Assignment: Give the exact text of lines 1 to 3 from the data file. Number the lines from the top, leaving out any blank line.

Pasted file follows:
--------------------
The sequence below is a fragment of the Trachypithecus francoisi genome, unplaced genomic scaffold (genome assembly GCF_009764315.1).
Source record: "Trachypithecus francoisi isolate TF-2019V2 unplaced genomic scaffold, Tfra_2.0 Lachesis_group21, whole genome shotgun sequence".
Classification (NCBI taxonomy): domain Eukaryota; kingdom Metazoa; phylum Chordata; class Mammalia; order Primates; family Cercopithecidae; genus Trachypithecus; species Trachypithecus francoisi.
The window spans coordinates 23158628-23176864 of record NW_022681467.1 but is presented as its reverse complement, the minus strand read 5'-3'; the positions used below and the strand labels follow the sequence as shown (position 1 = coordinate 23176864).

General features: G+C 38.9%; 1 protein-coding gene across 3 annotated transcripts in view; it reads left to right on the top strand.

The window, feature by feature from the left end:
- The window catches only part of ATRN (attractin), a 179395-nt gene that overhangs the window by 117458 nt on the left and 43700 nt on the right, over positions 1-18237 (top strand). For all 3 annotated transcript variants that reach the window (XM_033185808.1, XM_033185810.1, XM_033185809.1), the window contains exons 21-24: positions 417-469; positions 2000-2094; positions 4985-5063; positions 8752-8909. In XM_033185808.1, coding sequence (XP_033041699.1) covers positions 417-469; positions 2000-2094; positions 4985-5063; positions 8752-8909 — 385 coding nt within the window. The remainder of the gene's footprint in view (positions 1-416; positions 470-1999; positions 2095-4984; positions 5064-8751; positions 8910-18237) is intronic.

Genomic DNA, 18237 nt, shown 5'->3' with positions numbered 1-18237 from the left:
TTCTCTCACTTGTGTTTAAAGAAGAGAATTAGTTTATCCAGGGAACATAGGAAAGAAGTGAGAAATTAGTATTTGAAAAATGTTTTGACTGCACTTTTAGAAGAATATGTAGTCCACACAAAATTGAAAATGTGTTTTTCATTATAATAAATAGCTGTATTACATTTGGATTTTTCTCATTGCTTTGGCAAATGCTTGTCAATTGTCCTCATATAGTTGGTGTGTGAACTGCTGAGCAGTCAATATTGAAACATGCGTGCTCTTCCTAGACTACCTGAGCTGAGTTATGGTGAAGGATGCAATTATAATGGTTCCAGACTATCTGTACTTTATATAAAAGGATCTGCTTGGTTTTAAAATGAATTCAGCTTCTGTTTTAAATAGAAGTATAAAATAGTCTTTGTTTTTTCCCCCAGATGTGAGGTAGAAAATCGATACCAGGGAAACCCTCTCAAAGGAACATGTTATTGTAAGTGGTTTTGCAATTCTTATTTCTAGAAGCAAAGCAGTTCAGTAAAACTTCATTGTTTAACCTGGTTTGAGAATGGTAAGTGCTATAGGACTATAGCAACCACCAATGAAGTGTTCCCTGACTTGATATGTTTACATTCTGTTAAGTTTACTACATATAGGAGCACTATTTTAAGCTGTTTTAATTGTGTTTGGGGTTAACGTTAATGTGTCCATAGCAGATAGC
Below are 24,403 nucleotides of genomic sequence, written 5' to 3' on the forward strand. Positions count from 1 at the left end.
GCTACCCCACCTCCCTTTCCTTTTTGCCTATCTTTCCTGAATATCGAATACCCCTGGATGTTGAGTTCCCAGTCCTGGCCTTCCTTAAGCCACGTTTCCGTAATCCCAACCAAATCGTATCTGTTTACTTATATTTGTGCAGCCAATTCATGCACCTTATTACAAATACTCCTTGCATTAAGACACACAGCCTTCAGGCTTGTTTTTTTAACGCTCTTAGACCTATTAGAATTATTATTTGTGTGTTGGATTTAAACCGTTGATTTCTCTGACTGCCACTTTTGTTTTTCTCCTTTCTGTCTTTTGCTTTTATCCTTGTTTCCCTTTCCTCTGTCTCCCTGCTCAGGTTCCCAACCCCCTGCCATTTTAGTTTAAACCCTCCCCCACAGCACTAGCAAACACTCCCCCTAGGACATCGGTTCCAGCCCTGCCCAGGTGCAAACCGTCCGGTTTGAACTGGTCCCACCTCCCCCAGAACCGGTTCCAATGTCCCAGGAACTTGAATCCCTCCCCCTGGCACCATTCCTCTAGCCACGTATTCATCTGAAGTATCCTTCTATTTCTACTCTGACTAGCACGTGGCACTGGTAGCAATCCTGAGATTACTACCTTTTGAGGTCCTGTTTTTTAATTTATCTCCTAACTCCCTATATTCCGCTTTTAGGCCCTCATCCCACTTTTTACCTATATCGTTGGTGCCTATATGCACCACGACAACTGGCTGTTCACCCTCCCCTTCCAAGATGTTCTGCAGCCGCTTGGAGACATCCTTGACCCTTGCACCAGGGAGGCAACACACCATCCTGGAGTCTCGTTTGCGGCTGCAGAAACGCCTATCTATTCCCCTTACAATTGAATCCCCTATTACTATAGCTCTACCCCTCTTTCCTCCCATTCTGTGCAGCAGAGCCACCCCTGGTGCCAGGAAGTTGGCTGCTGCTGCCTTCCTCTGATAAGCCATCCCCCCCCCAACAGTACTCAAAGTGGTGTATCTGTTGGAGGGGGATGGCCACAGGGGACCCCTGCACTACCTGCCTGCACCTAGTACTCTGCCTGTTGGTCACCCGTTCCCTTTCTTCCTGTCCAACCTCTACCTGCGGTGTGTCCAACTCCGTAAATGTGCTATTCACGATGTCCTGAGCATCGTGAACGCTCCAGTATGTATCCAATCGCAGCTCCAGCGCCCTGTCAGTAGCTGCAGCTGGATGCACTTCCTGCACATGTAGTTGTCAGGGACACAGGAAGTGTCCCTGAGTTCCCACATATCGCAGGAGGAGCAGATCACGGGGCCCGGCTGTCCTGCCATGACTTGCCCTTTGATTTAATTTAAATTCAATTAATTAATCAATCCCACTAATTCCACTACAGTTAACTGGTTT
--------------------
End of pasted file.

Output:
The sequence below is a fragment of the Trachypithecus francoisi genome, unplaced genomic scaffold (genome assembly GCF_009764315.1).
Source record: "Trachypithecus francoisi isolate TF-2019V2 unplaced genomic scaffold, Tfra_2.0 Lachesis_group21, whole genome shotgun sequence".
Classification (NCBI taxonomy): domain Eukaryota; kingdom Metazoa; phylum Chordata; class Mammalia; order Primates; family Cercopithecidae; genus Trachypithecus; species Trachypithecus francoisi.